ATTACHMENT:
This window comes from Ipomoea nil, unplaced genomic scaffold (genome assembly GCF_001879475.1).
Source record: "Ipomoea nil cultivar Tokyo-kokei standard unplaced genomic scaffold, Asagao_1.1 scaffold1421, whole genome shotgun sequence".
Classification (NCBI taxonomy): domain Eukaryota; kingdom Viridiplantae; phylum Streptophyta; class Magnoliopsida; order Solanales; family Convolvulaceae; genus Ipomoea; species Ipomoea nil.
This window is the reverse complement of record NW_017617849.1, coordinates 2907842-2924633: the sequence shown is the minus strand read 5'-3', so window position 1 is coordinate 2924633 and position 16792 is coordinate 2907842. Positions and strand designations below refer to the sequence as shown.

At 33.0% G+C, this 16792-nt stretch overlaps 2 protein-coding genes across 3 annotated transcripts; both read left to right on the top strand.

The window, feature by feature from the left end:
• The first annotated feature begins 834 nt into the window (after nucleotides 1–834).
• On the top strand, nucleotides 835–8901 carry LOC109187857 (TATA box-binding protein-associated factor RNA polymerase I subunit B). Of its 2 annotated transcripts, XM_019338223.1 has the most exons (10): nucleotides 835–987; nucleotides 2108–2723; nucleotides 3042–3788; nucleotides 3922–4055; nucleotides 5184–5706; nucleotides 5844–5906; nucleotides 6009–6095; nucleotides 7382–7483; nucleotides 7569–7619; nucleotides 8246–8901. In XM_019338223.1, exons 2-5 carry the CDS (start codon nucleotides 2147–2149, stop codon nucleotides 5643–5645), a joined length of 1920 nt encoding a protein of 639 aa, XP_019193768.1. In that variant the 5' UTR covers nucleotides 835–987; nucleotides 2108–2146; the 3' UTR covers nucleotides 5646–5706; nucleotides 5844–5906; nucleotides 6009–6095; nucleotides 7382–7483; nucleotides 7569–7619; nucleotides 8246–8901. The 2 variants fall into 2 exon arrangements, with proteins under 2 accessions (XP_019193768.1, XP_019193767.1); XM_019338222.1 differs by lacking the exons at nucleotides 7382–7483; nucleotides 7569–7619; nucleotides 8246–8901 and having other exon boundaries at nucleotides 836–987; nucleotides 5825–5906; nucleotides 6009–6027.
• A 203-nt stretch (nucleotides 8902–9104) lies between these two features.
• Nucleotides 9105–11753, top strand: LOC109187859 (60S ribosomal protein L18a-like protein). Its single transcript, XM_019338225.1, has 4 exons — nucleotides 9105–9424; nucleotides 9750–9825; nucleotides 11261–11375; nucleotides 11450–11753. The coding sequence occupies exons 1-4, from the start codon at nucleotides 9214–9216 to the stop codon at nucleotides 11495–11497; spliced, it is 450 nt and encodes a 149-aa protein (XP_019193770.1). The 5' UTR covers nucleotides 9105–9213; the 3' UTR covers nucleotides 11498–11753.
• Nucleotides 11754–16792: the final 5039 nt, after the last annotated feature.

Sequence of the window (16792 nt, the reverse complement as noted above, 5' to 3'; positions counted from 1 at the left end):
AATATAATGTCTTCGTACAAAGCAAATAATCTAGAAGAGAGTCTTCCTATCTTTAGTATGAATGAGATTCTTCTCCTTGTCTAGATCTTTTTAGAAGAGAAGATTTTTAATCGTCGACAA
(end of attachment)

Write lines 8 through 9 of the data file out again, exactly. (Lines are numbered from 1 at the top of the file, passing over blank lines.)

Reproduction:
• On the top strand, nucleotides 835–8901 carry LOC109187857 (TATA box-binding protein-associated factor RNA polymerase I subunit B). Of its 2 annotated transcripts, XM_019338223.1 has the most exons (10): nucleotides 835–987; nucleotides 2108–2723; nucleotides 3042–3788; nucleotides 3922–4055; nucleotides 5184–5706; nucleotides 5844–5906; nucleotides 6009–6095; nucleotides 7382–7483; nucleotides 7569–7619; nucleotides 8246–8901. In XM_019338223.1, exons 2-5 carry the CDS (start codon nucleotides 2147–2149, stop codon nucleotides 5643–5645), a joined length of 1920 nt encoding a protein of 639 aa, XP_019193768.1. In that variant the 5' UTR covers nucleotides 835–987; nucleotides 2108–2146; the 3' UTR covers nucleotides 5646–5706; nucleotides 5844–5906; nucleotides 6009–6095; nucleotides 7382–7483; nucleotides 7569–7619; nucleotides 8246–8901. The 2 variants fall into 2 exon arrangements, with proteins under 2 accessions (XP_019193768.1, XP_019193767.1); XM_019338222.1 differs by lacking the exons at nucleotides 7382–7483; nucleotides 7569–7619; nucleotides 8246–8901 and having other exon boundaries at nucleotides 836–987; nucleotides 5825–5906; nucleotides 6009–6027.
• A 203-nt stretch (nucleotides 8902–9104) lies between these two features.